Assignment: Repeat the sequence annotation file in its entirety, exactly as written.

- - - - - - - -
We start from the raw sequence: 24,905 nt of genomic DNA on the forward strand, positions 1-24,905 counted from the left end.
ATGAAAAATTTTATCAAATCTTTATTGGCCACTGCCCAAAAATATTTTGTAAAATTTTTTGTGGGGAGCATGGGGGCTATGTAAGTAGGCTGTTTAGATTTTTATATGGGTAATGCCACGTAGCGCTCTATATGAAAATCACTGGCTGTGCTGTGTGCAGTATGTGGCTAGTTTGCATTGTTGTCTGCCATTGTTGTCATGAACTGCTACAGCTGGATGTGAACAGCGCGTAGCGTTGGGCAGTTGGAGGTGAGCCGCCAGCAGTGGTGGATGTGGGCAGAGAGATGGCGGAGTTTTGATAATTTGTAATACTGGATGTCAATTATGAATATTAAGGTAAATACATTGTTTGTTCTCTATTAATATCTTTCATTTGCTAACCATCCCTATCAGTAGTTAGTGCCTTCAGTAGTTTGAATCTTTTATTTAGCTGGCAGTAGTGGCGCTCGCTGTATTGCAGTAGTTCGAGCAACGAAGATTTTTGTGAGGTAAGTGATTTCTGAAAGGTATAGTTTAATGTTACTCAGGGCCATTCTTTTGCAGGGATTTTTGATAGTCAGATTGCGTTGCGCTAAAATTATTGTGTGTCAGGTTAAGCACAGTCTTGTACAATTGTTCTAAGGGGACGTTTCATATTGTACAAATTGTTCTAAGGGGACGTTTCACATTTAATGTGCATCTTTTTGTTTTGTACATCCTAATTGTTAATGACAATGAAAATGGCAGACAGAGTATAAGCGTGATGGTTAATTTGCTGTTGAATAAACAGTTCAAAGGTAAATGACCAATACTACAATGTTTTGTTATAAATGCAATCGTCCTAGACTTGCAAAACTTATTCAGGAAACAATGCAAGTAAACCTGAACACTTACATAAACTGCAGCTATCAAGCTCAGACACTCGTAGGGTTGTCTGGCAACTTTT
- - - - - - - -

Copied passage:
We start from the raw sequence: 24,905 nt of genomic DNA on the forward strand, positions 1-24,905 counted from the left end.
ATGAAAAATTTTATCAAATCTTTATTGGCCACTGCCCAAAAATATTTTGTAAAATTTTTTGTGGGGAGCATGGGGGCTATGTAAGTAGGCTGTTTAGATTTTTATATGGGTAATGCCACGTAGCGCTCTATATGAAAATCACTGGCTGTGCTGTGTGCAGTATGTGGCTAGTTTGCATTGTTGTCTGCCATTGTTGTCATGAACTGCTACAGCTGGATGTGAACAGCGCGTAGCGTTGGGCAGTTGGAGGTGAGCCGCCAGCAGTGGTGGATGTGGGCAGAGAGATGGCGGAGTTTTGATAATTTGTAATACTGGATGTCAATTATGAATATTAAGGTAAATACATTGTTTGTTCTCTATTAATATCTTTCATTTGCTAACCATCCCTATCAGTAGTTAGTGCCTTCAGTAGTTTGAATCTTTTATTTAGCTGGCAGTAGTGGCGCTCGCTGTATTGCAGTAGTTCGAGCAACGAAGATTTTTGTGAGGTAAGTGATTTCTGAAAGGTATAGTTTAATGTTACTCAGGGCCATTCTTTTGCAGGGATTTTTGATAGTCAGATTGCGTTGCGCTAAAATTATTGTGTGTCAGGTTAAGCACAGTCTTGTACAATTGTTCTAAGGGGACGTTTCATATTGTACAAATTGTTCTAAGGGGACGTTTCACATTTAATGTGCATCTTTTTGTTTTGTACATCCTAATTGTTAATGACAATGAAAATGGCAGACAGAGTATAAGCGTGATGGTTAATTTGCTGTTGAATAAACAGTTCAAAGGTAAATGACCAATACTACAATGTTTTGTTATAAATGCAATCGTCCTAGACTTGCAAAACTTATTCAGGAAACAATGCAAGTAAACCTGAACACTTACATAAACTGCAGCTATCAAGCTCAGACACTCGTAGGGTTGTCTGGCAACTTTT